Getting Free From Debt

 Here's my sermon from Sunday.  Watch it here or read it below.

Photo Credit: FotoCheska

Photo Credit: FotoCheska

  We’re jumping back into our series on finances called C.R.E.A.M., based on the Woo Tang Clan song, "Cash Rules Everything Around Me." Today, we’re talking about debt and how to get free of it.  Money’s always hard to talk about, but debt may be even harder.  Many of us walked in here today carrying a heavy burden of debt and shame.  Right about now, you’re probably wanting to sink lower in your seat.  You’re afraid I’m going to tell you you’re stupid and made a bunch of bad choices.  That’s not what today is about.  Today is about grace.  Today is about hope and finding a way out.  

John 8: 31-32  
Jesus said to the people who believed in him, “You are truly my disciples if you remain faithful to my teachings. And you will know the truth, and the truth will set you free.”

Proverbs 22: 3 & 7
A prudent person foresees danger and takes precautions. The simpleton goes blindly on and suffers the consequences. …
Just as the rich rule the poor, so the borrower is servant to the lender.

Hebrews 12:1
Therefore, since we are surrounded by such a great cloud of witnesses, let us throw off everything that hinders and the sin that so easily entangles. And let us run with perseverance the race marked out for us.

SKIT:
1: Opens letter. I got in! I can’t believe I got into my dream school!  
2: Sign here please.
1: Sure.  I’m going to major in financial management.
2: Drapes chain loosely around neck.
Short pause

1:  Hi Mom!  I got the job! ... I know, right out of college ... Yes, that’s because you did a great job raising me. ... Yes, Mom, I’m glad you always made me do my homework ...  
Hey Mom, I got a new car.  I had to get something newer with better gas mileage.
2: Sign here, please.   Wraps chain around waist.
Short pause

1: I found this great house.  It’s a little more than I wanted to spend, but the realtor really opened my eyes to better possibilities and the bank approved the loan, so I’m just going to bite the bullet and jump.
2: Sign here, please. Makes another loop with chain, tying down one arm.
Short pause

1: I feel out of place at work.  My wardrobe is kind of dated.  
2: Sign here, please. Makes another loop with chain.
Short pause

1: 90-days same as cash?  Come to think of it, my couch is a little uncomfortable.
2: Sign here, please. Makes another loop with chain, tying down the other arm.
Short pause

1: I really need to relax tonight.  How about a movie?  And maybe some popcorn.  And some overpriced candy.
2: Sign here, please. Makes another loop with chain, wrapping upper legs.
Short pause

1: I’m really tired.  I just don’t feel like cooking.
2: Sign here, please. Makes another loop with chain, wrapping ankles.
Short pause

1: My life feels so constricted. How can I get more of a sense of freedom?  I know - a Harley!
2: Sign here, please. Makes another loop with chain, tying neck down at an odd angle.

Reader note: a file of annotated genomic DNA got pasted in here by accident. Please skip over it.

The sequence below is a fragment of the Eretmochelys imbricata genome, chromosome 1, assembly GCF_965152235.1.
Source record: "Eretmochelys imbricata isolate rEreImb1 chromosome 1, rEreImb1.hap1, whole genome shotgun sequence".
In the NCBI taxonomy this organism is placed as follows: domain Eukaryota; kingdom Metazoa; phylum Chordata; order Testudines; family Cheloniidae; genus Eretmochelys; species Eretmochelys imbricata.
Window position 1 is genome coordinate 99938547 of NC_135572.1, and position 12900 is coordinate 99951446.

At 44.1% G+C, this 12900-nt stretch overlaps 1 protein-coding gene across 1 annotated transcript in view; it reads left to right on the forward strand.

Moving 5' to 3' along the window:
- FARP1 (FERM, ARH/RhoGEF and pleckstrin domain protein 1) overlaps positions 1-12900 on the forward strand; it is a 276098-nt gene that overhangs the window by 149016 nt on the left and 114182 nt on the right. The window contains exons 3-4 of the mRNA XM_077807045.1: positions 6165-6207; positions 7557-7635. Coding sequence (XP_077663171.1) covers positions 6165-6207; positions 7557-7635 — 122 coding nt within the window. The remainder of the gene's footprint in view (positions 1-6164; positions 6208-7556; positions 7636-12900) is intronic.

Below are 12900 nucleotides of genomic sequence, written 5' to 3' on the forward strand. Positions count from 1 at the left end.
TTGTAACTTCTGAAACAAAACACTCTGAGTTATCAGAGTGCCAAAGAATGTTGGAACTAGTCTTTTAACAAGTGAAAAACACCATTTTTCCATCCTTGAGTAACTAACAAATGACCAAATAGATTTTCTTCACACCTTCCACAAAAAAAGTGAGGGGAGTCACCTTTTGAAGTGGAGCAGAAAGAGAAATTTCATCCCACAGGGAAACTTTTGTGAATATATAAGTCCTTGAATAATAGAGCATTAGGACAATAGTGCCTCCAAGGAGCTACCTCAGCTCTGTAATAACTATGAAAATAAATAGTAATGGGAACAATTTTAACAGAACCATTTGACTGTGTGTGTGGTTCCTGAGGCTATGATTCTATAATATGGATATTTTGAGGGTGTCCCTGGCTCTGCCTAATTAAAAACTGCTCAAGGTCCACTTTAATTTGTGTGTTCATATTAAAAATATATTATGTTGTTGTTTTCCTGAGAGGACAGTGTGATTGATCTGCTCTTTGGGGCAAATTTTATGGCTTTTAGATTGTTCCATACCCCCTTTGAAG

Short pause

1: I just feel so tense.  I can feel it right here in my neck.  I need some mental space.  I think Hawaii is calling.
2: Sign here, please. Makes another loop with chain.  
Short pause

1: God, thank you so much for loving me.  I am so grateful.  I really want to serve you.  But I’m kind of tired.  I don’t think I can actually help anyone out.  And, money’s kind of tight, so giving’s probably a no-go for now.  Later, though, later, I promise.  What’s that?  Maybe just invite some friends over to my house once a week?  Yeah, that sounds great.  I’d love that! ... Except, I really need the overtime. You know, lots of bills.  But God, really, I’m all yours. ...  I just don’t really know ... how ... I’m supposed to do ... anything.


    Let’s take a few minutes to consider the alternative.  What would your life be like if you were debt free?  If you had no outstanding debts, how would you feel?  If you didn’t owe anybody anything, what would you do?  Just call out your answers, and I’ll write them on the whiteboard.

  • Change jobs?
  • Work less?
  • Give more?
  • Save for retirement?
  • Spend more time with family?
  • Vacations?
  • Less stress?
  • Freedom?
  • Less arguments with spouse?
  • Less negative stress relievers (drinking, eating, complaining)?
  • Volunteer more?
  • Have more parties?
  • Less guilt?

    This is a beautiful picture of a good life.  This is where we want to go.  This is the life of abundance that God wants for us.  No, I’m not saying that God wants everyone to be rich.  But I am saying that God wants people to live with financial freedom, and this is what financial freedom looks like.  God is calling us into a life of peace and freedom and joy and generosity.
    For most of us, the two biggest barriers to financial peace are debt and spending.  Most of us in this room - like most people in America - are like the guy chained with debt.  We are trying to cure the symptoms of financial stress with more debt, and we just end up more and more trapped.  Until we understand debt and spending in healthy ways, we will never be free.

    Let’s start with debt.  What does the Bible say about debt and spending?  How does God want us to deal with debt or to use our money?